Morgenrot (film)

Morgenrot is a 1933 German submarine film set during World War I.

Directed by
Produced byGunther Stapenhorst
Written byGerhard Menzel (Idea: Edgar von Spiegel von und zu Peckelsheim[1])
Music byHerbert Windt
Distributed byUniversum Film AG (UFa)
Release date
  • 2 February 1933 (1933-02-02)
Running time
75 minutes

Released three days after Adolf Hitler became Reichskanzler, it was the first film to have its screening in Nazi Germany. It became a symbol of the new times touted by the Nazi regime.[2]

The title (literally "morning-red") is the German term for the reddish coloring of the east sky about a half-hour before the sunrise. Dawn was the U.S. title.

It was filmed in Kiel, Schleswig-Holstein, the first German submarine movie made after World War I.


The film offered a heroization of death, with the captain explicitly stating that Germans may not know how to live, but they know how to die.[3] In a central scene, the captain of the submarine offers to his men that he and the first officer will go down with the ship in order that they may escape; they refuse on the grounds it will be all or none of them, and the captain glorifies the chance to die with such men, a theme that commonly appeared in Nazi-era films.[4]

The first officer, having learned that the woman he loves is in love with captain, not himself, and another sailor commit suicide to save the others – a common way to resolve love triangles in Nazi films, where the heroic death saves the man from failure.[5]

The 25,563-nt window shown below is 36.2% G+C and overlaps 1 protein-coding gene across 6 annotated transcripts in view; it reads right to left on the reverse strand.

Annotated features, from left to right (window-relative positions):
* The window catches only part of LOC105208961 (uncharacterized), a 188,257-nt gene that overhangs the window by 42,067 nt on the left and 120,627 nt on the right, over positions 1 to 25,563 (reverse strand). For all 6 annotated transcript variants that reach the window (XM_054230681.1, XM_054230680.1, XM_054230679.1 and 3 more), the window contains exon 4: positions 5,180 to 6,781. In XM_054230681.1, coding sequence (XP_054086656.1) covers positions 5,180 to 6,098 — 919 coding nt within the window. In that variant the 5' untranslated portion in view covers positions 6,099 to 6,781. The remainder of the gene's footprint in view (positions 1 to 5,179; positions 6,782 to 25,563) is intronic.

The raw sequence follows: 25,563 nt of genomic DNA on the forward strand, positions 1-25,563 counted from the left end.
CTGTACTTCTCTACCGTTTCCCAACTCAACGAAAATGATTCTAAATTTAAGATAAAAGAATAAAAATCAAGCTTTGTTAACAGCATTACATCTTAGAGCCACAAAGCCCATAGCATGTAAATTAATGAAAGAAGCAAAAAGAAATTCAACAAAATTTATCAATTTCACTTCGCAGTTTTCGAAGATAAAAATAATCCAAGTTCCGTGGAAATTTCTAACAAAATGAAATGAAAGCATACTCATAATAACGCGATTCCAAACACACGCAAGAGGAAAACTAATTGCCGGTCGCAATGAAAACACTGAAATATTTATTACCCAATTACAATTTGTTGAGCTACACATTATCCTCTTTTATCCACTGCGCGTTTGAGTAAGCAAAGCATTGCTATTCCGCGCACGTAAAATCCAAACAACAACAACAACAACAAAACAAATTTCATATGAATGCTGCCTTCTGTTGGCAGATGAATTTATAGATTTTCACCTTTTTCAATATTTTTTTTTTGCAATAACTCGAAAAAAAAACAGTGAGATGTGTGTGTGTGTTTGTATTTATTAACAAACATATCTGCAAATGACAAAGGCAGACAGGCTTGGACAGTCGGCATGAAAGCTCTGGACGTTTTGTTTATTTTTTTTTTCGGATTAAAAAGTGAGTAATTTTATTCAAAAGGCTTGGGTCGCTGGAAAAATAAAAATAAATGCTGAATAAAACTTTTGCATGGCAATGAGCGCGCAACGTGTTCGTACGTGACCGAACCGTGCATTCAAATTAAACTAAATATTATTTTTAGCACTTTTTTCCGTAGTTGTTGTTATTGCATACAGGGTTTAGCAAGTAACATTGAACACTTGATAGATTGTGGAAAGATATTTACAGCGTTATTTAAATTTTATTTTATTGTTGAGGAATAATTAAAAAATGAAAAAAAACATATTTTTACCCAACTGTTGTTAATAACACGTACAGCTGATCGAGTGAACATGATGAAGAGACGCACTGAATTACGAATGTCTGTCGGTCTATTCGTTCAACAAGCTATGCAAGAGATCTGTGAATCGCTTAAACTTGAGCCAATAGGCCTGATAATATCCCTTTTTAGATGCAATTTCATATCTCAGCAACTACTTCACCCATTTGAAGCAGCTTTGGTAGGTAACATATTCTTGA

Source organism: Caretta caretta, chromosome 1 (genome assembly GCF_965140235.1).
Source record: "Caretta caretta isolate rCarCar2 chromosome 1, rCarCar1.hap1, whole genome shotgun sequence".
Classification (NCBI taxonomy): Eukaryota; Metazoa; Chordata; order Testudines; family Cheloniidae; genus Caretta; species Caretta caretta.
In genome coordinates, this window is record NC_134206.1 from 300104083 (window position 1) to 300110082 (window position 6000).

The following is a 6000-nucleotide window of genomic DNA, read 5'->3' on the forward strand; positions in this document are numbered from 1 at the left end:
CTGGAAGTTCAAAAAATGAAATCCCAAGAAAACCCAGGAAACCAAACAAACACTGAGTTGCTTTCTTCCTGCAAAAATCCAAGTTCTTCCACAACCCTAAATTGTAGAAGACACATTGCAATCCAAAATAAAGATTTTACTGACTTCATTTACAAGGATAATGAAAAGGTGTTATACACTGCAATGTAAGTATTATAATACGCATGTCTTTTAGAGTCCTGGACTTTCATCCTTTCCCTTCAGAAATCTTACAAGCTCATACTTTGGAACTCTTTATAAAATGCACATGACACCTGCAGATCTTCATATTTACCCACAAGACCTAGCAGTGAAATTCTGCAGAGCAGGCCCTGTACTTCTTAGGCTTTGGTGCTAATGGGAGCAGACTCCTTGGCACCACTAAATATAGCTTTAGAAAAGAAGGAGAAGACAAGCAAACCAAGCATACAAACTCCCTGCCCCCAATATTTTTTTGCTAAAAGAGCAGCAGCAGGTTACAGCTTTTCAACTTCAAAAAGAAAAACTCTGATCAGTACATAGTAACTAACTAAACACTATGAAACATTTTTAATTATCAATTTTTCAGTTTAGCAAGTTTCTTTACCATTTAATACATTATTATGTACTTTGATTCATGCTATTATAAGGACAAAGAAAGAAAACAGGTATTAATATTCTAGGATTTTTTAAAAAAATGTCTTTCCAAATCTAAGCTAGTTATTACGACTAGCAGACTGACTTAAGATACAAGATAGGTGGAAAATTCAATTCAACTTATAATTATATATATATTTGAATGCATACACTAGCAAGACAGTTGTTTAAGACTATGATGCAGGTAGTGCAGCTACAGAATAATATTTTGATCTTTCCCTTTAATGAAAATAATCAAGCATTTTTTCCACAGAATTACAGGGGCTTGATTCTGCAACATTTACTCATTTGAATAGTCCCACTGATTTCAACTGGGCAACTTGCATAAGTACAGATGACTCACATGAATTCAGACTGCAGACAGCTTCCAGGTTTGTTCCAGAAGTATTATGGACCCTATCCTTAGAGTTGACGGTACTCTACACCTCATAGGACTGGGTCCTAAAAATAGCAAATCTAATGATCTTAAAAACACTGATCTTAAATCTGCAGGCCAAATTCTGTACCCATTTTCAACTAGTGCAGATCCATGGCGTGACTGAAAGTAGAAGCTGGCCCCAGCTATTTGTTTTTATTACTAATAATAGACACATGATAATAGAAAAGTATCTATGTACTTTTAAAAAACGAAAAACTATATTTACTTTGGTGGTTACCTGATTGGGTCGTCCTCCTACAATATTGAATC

On the other hand, the mother of one man refuses to rejoice over her son because of the suffering of war – a theme that would not appear in Nazi film.[6]



The National Board of Review of Motion Pictures awarded it with Best Foreign Film for 1933.[7]


  1. E. Baron v. Spiegel on IMDb; Joerg Friedrich Vollmer: Imaginaere Schlachtfelder. Kriegsliteratur in der Weimarer Republik – eine literatursoziologische Untersuchung. PhD Thesis, Freie Universitaet Berlin 2003 (Chapter 5, p 413) Online Edition
  3. Baird, p. 8
  4. Leiser, pp. 20
  5. Leiser, pp. 20–21
  6. Leiser, pp. 21
  7. "New York Times: Morgenrot (1933)". NY Times. Retrieved 2010-10-31.


  • Baird, Jay W. (1974). The Mythical World of Nazi War Propaganda. University of Minnesota Press. ISBN 978-0-8166-0741-9.
  • Leiser, Erwin (1975). Nazi Cinema. Macmillan. ISBN 978-0-02-570230-1.
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